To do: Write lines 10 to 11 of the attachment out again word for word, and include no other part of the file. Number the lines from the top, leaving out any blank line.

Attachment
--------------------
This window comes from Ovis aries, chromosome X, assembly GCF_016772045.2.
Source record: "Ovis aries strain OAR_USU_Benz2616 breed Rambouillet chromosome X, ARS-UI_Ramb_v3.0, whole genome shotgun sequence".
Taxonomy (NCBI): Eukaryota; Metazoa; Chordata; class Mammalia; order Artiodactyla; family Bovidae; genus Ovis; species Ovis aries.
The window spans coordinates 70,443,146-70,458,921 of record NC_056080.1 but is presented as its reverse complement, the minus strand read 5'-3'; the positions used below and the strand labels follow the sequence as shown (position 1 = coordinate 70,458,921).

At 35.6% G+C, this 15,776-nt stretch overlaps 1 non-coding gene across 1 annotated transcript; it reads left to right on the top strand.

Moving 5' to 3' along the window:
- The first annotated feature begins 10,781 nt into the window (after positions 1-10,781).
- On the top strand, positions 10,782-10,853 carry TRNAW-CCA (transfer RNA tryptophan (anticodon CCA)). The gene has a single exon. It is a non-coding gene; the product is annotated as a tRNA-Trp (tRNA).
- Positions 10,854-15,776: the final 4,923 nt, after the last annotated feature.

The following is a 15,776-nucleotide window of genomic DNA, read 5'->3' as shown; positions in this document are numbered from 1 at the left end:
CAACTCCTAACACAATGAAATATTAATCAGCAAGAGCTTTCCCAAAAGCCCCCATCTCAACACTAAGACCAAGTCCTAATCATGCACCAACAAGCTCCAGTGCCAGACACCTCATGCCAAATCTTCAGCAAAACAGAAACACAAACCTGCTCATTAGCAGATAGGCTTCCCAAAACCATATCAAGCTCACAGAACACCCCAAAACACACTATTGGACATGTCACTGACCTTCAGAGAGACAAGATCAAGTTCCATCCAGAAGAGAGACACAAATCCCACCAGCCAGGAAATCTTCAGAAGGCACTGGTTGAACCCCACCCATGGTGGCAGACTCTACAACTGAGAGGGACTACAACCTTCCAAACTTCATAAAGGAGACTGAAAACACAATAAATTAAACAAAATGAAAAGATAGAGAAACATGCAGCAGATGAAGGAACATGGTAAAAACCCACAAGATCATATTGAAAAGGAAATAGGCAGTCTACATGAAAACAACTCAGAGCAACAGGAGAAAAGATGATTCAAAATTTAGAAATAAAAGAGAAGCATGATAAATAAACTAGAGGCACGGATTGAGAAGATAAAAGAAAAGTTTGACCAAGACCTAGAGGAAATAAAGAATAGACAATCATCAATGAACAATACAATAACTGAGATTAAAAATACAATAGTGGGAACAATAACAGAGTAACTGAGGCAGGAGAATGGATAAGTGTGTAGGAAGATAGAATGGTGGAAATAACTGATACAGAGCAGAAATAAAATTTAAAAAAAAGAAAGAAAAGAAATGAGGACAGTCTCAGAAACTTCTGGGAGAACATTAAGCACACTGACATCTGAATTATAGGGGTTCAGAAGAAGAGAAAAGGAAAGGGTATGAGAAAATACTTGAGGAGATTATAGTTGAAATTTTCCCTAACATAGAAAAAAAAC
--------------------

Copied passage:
The following is a 15,776-nucleotide window of genomic DNA, read 5'->3' as shown; positions in this document are numbered from 1 at the left end:
CAACTCCTAACACAATGAAATATTAATCAGCAAGAGCTTTCCCAAAAGCCCCCATCTCAACACTAAGACCAAGTCCTAATCATGCACCAACAAGCTCCAGTGCCAGACACCTCATGCCAAATCTTCAGCAAAACAGAAACACAAACCTGCTCATTAGCAGATAGGCTTCCCAAAACCATATCAAGCTCACAGAACACCCCAAAACACACTATTGGACATGTCACTGACCTTCAGAGAGACAAGATCAAGTTCCATCCAGAAGAGAGACACAAATCCCACCAGCCAGGAAATCTTCAGAAGGCACTGGTTGAACCCCACCCATGGTGGCAGACTCTACAACTGAGAGGGACTACAACCTTCCAAACTTCATAAAGGAGACTGAAAACACAATAAATTAAACAAAATGAAAAGATAGAGAAACATGCAGCAGATGAAGGAACATGGTAAAAACCCACAAGATCATATTGAAAAGGAAATAGGCAGTCTACATGAAAACAACTCAGAGCAACAGGAGAAAAGATGATTCAAAATTTAGAAATAAAAGAGAAGCATGATAAATAAACTAGAGGCACGGATTGAGAAGATAAAAGAAAAGTTTGACCAAGACCTAGAGGAAATAAAGAATAGACAATCATCAATGAACAATACAATAACTGAGATTAAAAATACAATAGTGGGAACAATAACAGAGTAACTGAGGCAGGAGAATGGATAAGTGTGTAGGAAGATAGAATGGTGGAAATAACTGATACAGAGCAGAAATAAAATTTAAAAAAAAGAAAGAAAAGAAATGAGGACAGTCTCAGAAACTTCTGGGAGAACATTAAGCACACTGACATCTGAATTATAGGGGTTCAGAAGAAGAGAAAAGGAAAGGGTATGAGAAAATACTTGAGGAGATTATAGTTGAAATTTTCCCTAACATAGAAAAAAAAC